The Government argues that flexible closing times will bring an end to the current "last orders" drinking frenzy, but the disclosure will fuel fears that alcohol-fuelled rowdiness will continue into the small hours in towns and cities.
Ahead of tomorrow's deadline for all licensed premises to renew their licences, the British Beer and Pub Association (BBPA) said about 90 per cent of its members had applied to serve until midnight or 1am at weekends. Most have decided against the round-the-clock opening allowed by the Licensing Act.
Mark Hastings, the BBPA's spokesman, said: "With most licensees opting for a modest increase in opening hours, we are not witnessing a free-for-all.
"Instead, there will be more choice for consumers, with many pubs opting for limited extra time on Friday and Saturday evenings. This is very much in line with what we had predicted, bringing more choice to both the industry and its customers."
The organisation's estimate could mean 47,000 of the 52,500 pubs in England and Wales staying open later. The Act switches responsibility for giving permission to serve alcohol from magistrates to local councils. The new licences come into force on 24 November, consigning to history the tradition of last orders at 11pm.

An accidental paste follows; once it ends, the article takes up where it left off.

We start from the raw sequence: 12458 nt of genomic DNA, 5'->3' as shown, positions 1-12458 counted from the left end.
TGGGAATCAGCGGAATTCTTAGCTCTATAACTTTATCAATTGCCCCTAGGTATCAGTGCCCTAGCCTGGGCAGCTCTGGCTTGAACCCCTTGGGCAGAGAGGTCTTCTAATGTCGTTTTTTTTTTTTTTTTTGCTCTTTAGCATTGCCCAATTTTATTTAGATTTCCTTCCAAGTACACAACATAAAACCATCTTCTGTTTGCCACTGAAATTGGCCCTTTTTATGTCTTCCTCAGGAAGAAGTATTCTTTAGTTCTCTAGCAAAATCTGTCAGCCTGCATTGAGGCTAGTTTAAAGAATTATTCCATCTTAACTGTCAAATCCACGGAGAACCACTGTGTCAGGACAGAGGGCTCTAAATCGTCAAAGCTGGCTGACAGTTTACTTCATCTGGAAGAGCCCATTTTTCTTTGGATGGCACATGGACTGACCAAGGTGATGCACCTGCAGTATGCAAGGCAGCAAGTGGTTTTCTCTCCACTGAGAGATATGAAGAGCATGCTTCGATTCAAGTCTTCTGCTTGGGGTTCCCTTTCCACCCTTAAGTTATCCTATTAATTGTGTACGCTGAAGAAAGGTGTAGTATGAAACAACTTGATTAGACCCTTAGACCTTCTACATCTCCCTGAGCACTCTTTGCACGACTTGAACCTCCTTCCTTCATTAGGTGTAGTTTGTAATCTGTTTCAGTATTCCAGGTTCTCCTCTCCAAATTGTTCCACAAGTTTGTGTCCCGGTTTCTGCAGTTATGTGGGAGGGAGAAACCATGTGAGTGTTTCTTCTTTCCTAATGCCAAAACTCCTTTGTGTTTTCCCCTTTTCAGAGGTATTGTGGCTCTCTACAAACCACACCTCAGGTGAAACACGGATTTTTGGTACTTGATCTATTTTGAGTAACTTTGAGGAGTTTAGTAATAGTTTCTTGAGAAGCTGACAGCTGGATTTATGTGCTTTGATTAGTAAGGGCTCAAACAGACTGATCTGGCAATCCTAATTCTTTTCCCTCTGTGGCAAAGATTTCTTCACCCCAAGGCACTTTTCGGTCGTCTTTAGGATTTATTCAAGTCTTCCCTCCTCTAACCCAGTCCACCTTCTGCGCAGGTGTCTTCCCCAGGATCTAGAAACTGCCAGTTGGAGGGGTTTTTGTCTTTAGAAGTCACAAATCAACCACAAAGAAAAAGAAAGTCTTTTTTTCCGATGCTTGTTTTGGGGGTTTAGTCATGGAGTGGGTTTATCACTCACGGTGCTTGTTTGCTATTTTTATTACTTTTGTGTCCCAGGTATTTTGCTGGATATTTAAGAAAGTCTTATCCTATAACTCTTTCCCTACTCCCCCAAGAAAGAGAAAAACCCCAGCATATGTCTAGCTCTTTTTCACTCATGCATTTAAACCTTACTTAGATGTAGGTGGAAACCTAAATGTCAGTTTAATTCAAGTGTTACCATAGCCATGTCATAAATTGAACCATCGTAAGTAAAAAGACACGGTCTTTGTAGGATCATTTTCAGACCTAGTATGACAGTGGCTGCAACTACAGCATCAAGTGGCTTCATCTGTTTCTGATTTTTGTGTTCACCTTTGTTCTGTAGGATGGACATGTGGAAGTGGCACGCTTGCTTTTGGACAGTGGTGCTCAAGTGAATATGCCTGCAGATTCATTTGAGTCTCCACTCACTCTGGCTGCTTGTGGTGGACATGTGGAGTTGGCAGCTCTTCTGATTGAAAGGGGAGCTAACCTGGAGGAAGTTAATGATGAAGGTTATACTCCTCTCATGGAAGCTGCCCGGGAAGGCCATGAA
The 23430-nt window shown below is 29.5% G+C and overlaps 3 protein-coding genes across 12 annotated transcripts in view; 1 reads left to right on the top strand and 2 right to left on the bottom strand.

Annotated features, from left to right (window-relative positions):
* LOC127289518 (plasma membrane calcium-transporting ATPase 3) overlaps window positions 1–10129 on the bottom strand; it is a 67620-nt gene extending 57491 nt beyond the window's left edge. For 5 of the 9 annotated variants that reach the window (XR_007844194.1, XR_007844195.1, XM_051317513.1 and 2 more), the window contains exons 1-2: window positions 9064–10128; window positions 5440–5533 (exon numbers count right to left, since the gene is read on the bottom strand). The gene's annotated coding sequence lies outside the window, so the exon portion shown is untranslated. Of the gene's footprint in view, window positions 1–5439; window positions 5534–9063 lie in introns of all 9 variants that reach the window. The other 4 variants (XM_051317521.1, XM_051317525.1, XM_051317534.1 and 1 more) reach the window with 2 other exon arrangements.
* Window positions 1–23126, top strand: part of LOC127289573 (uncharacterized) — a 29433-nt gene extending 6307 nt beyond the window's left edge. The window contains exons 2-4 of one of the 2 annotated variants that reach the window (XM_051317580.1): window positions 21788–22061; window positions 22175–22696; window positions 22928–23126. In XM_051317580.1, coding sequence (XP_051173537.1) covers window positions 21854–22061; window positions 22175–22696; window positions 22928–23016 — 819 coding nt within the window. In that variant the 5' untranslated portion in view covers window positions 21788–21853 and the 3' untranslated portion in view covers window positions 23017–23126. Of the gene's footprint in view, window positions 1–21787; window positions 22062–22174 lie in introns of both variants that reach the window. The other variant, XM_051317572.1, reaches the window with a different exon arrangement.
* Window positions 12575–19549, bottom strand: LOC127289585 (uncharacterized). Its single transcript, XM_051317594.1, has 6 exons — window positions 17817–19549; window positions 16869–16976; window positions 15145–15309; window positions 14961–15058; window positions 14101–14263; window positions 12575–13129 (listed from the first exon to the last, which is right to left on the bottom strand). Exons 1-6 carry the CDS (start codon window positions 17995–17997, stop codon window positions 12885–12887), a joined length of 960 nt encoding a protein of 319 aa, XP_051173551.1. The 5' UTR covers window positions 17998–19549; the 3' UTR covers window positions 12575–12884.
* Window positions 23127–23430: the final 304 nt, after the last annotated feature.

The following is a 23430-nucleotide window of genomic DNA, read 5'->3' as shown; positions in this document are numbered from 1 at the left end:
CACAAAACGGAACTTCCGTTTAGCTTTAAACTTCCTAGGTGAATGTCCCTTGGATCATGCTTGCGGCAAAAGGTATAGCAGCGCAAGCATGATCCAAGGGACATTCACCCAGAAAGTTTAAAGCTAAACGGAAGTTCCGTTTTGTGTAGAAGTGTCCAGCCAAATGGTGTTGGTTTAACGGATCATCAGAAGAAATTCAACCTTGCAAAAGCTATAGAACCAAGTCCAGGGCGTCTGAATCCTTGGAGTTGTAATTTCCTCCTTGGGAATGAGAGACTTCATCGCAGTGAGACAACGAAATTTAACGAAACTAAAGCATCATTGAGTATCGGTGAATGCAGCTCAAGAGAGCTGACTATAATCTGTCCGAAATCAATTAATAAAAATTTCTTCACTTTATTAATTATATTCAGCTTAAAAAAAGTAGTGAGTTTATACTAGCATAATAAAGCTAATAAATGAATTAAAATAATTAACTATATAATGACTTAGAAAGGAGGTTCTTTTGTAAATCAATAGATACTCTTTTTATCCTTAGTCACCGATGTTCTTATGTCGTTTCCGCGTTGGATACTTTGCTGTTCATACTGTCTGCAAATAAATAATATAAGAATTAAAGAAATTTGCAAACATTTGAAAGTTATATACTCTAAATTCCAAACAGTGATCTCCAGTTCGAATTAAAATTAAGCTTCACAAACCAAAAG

Sir Jeremy Beecham, the vice-chairman of the Local Government Association, said: "Just because pubs might have applied for a licence to stay open until 1am, does not mean that in practice they will. It should not be assumed that just because an application is made it will be granted."
Although most pubs are thought to have submitted their paperwork in time, there have been warnings that many other businesses affected by the change, including restaurants, hotels, guest houses and shops will miss the deadline.
The Government has conceded that 30 per cent of licensed premises, about 60,000, will not apply in time. By missing the deadline they run a greater risk of losing their licences just before Christmas as they will be treated as new applicants.
The Federation of Small Businesses has labelled the new system a "shambles", warning that fewer than 20 per cent of licence-holders in some areas have submitted an application.
The British Hospitality Association, which represents more than 40,000 establishments, said that the low level of applications was "of concern. Most sensible restaurants and hotels will have applied but there will be a lot of clubs and village halls which will not. There may also be some problems with the ethnic restaurants where the language barrier could cause trouble."
A Department for Culture, Media and Sport spokesman said it was encouraging that the BBPA expected virtually of all its members to meet the deadline. "We will now need to focus on encouraging other sectors who are not so far down the line to apply."Reuse content